While rejecting my request for an extension of time to appeal, the appeal court Single Judge commented on this witness: ‘Summoning him to court and calling him without knowing what he would say would have been very dangerous, particularly as he was likely to be unhelpful.’ The complaints manager at my original legal firm further noted: ‘Whether or not [the witness] has been persuaded to change his evidence, I do not know.’ Another tenant testified that the complainant had been fine, coherent’ when she went up to bed at 5am. The legal ombudsman commented that ‘if Mr B had taken the stand and told the court what he told the police he had heard, then the matter may have been decided differently and may have received a different verdict’.

I believe that what happened between us that night was used by the complainant’s parents as a scapegoat for pre-existing problems in her families’ lives. I had to leave town shortly after my arrest due to social media intimidation. In the months between then and trial, the circles of the accusers had plenty of time to muddy any decent reputation I might previously have had. My ex-director partner and the Seafish venue itself losing their alcohol licences being reported in the local press just a week before the allegation was also very problematic, particularly in reference to some intensely applied local government pressure.

The complainant returned to bed twice, and left the next morning in a cheerful and helpful mood, sending a jokey text about parking later on. She had been visiting me at the venue every other evening for the prior week to ten days, and we had talked about my spending Christmas day at her place. On the evening after our sleeping together, her parents physically attacked me in my home and her boyfriend (whom I had previously employed/contracted as a cook at our mini-festival Blakefest, barely knew but was at that point applying to join the police) in his own words ‘Pushed and pushed her until she was compliant’ with his reporting of the night as per the charges. He said that the complainant had implored him not to report, as I was a friend. He would evidentially reprimand her after she had been drinking, was morally judgmental in his text messages, and I presume the complainant would want to avoid this kind of treatment. ‘Pushed and pushed her until she was compliant’ with his reporting of the night as per the charges. He said that the complainant had implored him not to report, as I was a friend. He would evidentially reprimand her after she had been drinking, was morally judgmental in his text messages, and I presume the complainant would want to avoid this kind of treatment.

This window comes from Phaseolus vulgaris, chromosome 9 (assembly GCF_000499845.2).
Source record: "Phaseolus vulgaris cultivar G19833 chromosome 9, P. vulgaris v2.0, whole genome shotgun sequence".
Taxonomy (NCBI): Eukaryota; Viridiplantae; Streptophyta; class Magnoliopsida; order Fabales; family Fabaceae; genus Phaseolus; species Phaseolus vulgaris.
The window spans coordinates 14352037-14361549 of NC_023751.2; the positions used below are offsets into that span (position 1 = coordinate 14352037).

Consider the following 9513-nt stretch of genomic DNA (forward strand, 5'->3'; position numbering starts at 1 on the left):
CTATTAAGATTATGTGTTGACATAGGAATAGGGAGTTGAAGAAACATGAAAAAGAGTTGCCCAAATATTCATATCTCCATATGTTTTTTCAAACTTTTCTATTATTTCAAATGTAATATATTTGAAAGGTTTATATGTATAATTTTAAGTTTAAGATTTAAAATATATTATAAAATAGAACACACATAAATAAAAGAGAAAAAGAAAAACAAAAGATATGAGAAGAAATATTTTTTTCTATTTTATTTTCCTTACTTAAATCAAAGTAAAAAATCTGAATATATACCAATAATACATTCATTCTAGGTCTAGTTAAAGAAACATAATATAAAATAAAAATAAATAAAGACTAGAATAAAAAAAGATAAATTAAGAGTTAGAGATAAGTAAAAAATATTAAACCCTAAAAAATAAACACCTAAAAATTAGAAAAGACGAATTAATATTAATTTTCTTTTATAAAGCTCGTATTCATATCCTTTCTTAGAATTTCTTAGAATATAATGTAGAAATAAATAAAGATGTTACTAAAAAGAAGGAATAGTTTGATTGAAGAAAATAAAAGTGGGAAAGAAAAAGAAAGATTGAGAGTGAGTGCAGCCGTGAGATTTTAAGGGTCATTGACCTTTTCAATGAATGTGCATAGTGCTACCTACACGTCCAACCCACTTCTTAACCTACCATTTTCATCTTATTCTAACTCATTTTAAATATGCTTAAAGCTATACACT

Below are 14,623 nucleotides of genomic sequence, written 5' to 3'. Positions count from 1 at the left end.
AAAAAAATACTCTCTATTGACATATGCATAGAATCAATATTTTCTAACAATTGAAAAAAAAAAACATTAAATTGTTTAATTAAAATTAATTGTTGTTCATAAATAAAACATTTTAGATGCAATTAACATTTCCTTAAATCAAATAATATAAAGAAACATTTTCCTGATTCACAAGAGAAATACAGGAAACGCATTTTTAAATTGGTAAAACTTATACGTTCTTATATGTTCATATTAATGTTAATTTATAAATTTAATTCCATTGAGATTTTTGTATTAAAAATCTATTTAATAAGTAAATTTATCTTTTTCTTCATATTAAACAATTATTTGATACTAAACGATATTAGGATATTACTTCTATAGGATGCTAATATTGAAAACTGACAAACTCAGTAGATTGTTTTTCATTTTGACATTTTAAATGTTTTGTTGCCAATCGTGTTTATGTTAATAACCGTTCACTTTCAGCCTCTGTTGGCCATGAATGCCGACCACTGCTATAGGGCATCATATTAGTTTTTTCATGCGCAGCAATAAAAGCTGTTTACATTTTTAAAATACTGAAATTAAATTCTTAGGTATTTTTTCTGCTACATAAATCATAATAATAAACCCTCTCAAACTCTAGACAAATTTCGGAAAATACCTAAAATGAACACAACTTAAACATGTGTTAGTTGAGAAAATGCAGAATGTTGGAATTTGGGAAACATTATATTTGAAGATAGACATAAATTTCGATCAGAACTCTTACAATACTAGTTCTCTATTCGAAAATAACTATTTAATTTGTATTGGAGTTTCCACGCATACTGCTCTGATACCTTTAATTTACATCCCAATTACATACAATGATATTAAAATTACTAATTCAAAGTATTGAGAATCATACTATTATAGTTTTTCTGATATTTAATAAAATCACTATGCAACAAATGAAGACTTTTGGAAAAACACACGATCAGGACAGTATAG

I believe she wanted to avoid his initial castigation for drinking, and the allegation became escalated; the police made sure there was no contact between us and the allegation thus became their truth. The complainant’s boyfriend also testified that he had been ‘Trying to push her down this route which she did before her parents arrived home. By the time I finished she was compliant’. He seemed quite proud of his pressurising the complainant into this compliance in his testimony.